LEVERAGE - and the last important lesson for this year is leverage. Where and how can I apply a specific amount of input effort and get a disproportionate level of output results for VideoPlasty? In our case, the key was in partnering up with a few key video editing software companies and selling our stock animation on their platforms through an API system. This means we only have to work on convincing the software company to partner up to get access to many new users, hundreds if not thousands, that are already bought into their ecosystem.

What’s in the plans for the upcoming year, and the next 5 years?

In 2023 I decided to focus 100% of my attention on a single project. I’ve found a promising partner for my other animation business who will take it over completely, I’m closing down my other small projects and will focus everything that I have a day in and day out on continuing to build VideoPlasty to new levels. If you don’t live and breathe this, someone else will.

I think for me, the best way to grow VideoPlasty is actually through the power of a personal brand in my niche, which ties in well with my next 5 years. I’m a big believer in YouTube and I will continue to make relevant videos in our niche and expand further.

We live in the attention economy, so the goal is to get newer people to watch our videos, while not having any sponsors at all on the channel, as I believe it takes away from the integrity of your content and the audience can easily smell if you sell your soul just to promote another useless product (see all the pump and dump YouTubers out there). Plus, it’s easier just to promote your brand in your videos and be very authentic about it, I don’t know why more people don’t do this.

We’ll see how well this ages, but 5 years from now in 2028 I want to have 1M subscribers on YouTube. I think it’s doable earlier than that.

What’s the best thing you read in the last year?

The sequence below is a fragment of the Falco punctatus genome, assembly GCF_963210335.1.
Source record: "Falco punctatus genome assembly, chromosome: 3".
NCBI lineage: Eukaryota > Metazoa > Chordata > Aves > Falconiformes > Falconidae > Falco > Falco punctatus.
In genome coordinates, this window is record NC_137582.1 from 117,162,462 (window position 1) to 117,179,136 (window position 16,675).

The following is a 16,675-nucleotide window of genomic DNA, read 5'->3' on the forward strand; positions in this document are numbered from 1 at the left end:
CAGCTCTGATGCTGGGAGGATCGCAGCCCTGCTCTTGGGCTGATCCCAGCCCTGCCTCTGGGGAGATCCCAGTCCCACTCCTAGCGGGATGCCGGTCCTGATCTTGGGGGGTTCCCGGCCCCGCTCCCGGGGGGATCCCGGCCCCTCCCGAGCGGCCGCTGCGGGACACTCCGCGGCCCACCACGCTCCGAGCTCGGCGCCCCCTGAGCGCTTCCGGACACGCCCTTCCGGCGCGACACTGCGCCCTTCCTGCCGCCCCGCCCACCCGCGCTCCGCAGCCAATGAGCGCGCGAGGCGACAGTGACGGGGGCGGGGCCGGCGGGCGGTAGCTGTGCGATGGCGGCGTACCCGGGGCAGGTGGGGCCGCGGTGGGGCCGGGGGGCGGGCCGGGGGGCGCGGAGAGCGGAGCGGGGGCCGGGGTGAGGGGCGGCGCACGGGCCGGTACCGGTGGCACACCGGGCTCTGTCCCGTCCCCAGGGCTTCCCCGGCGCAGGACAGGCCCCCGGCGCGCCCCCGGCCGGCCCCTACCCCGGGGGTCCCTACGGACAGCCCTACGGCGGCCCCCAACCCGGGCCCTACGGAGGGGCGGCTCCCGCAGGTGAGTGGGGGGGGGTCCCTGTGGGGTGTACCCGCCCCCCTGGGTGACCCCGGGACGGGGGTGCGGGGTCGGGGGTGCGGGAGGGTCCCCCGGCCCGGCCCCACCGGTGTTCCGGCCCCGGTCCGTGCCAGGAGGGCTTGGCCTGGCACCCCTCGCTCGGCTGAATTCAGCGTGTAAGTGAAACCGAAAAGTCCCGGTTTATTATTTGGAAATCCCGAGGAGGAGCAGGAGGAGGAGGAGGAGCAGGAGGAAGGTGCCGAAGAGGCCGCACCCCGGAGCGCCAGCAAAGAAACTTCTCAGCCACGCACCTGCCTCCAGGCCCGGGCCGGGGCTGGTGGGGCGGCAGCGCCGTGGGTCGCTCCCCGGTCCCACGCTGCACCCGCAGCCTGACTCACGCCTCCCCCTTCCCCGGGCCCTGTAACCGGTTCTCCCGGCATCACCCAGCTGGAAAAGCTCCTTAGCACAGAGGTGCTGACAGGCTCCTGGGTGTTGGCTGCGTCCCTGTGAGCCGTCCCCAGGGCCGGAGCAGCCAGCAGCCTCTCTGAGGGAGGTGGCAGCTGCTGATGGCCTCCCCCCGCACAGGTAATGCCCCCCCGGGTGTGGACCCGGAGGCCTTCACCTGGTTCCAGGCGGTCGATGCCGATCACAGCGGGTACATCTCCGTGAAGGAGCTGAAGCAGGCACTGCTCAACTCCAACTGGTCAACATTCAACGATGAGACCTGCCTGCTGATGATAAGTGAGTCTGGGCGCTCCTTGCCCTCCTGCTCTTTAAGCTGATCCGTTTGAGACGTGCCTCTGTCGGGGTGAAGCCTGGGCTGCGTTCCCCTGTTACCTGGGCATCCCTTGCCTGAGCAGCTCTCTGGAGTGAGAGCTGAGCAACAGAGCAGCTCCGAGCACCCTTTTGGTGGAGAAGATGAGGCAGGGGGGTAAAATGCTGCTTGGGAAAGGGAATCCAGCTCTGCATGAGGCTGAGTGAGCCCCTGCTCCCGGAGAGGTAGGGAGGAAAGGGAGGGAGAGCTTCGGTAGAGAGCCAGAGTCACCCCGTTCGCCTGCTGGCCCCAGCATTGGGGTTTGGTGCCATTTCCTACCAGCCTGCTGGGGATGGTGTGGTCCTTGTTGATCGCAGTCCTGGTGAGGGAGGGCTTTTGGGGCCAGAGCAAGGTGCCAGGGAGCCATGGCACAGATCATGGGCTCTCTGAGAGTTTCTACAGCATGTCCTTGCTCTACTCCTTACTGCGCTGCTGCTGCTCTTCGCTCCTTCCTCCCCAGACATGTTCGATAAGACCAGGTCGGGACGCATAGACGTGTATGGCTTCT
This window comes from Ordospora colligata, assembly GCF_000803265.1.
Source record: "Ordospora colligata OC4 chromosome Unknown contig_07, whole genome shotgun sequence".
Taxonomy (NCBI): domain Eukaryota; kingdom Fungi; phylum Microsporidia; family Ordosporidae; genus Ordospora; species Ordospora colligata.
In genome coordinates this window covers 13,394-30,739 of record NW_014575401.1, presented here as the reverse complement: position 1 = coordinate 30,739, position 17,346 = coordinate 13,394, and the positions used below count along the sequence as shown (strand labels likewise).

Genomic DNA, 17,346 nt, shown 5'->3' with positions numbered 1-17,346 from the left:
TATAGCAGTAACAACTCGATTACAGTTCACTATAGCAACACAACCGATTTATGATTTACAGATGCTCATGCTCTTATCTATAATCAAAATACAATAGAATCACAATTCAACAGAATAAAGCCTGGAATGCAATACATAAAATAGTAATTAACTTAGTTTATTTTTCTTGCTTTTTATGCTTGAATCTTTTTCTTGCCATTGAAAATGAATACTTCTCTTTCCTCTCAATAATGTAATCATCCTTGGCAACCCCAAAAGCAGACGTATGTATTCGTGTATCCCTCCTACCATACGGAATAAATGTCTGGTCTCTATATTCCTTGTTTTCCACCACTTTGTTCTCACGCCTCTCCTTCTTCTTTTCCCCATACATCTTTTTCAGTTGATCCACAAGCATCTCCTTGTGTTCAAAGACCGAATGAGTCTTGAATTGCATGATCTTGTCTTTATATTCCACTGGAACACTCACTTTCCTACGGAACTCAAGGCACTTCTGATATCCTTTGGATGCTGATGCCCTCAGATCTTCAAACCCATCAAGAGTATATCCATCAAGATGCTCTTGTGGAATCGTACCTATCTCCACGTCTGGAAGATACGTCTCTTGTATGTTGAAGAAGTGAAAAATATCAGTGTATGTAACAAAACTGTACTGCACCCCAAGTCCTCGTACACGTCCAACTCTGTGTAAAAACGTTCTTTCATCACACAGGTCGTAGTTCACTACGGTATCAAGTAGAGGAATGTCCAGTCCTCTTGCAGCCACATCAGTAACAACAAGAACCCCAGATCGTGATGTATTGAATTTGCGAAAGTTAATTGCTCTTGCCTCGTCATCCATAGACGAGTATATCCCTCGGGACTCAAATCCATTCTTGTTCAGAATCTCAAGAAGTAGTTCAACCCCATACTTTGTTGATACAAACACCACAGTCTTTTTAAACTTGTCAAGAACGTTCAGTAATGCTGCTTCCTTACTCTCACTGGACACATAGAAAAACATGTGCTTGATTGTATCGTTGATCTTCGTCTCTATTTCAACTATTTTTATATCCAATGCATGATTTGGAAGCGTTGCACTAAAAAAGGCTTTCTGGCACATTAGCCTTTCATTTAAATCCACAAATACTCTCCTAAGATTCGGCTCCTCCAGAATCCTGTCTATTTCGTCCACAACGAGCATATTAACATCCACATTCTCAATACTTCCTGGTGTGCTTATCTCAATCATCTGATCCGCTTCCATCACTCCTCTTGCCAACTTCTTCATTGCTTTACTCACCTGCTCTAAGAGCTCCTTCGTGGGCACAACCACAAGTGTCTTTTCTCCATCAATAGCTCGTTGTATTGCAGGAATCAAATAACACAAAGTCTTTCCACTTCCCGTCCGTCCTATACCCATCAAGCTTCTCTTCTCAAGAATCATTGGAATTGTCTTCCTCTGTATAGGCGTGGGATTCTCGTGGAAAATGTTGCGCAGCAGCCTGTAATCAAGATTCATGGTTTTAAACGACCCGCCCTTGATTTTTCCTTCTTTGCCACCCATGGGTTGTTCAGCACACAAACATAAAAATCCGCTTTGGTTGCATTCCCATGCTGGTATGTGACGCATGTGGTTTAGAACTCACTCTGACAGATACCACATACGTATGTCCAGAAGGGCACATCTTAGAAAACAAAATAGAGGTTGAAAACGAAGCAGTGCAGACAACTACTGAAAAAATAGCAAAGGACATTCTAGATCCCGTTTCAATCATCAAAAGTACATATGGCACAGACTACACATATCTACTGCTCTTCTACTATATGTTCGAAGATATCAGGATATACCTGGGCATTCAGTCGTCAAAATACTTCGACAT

I read an incredible Tweet earlier today and I’m paraphrasing here: “Put in such an incredible amount of effort and high volume of work that you make talent a variable that’s not important and it will be impossible not to get results and succeed.”

As for the best book I read in 2022, it’s G Edward Griffin - The Creature of Jekyll Island. Ever wondered what money is? If you want to understand that, how it’s made, who makes it, why it’s made, and how the Federal Reserve and the central banks work or what fractional reserve banking is, this book is an absolute must-read.

Warning! The more you read about it, the more frustrating it gets. It took me forever to finish the book because I was so, so angry with how the world works. You won’t look at money the same way ever again, because money isn’t real. Literally.

Advice for other entrepreneurs who might be struggling to grow their business?

You could probably write a dozen books with advice for other entrepreneurs. One thing that stands out to me more and more is this. You’d be surprised how little of business actually is about talent and how much of it is actually about hard work and execution.

Of course, talent is a variable, no question. But I think highly talented people are at a disadvantage because they usually get away with things based on talent alone and just nailing things as they move along. And when the going gets tough, they’re not used to handling that. Meanwhile, the less talented, but hard-working people are just plowing through challenges, tasks, and projects the hard way, never relying on getting lucky or doing the smart move.

The second thing that stands out more and more is the speed of execution is way more important than having the absolute best idea. I see so many friends or people that I know who have an idea or want to start a business. I get excited, I talk to them and guide them in the right direction, happy that I’ll have another close friend on this lonely road.

Then I meet them again weeks or months later and they still haven’t done ANYTHING yet. Realistically, they never will. I always admired a few of my successful friends who when they have a new idea, a new angle, a new landing page, etc. it’s up and running in 24h. Impressive!

Key takeaway: think less, do more!

Are you looking to hire for certain positions right now?

As a company that works with animation, you’d expect us to be covered in terms of video editing too. A lot of it overlaps, but they’re two very distinct things.

If you’re a great video editor and have experience with Final Cut Pro, we’re looking for a great partner to help with our long-form YouTube content and short-form reels and shorts. Reach out to me on social media and let’s talk (Instagram is best).

Where can we go to learn more?

You can find our websites below. You can also text me or follow me on my social media where I post a lot of cool video marketing and entrepreneurial content: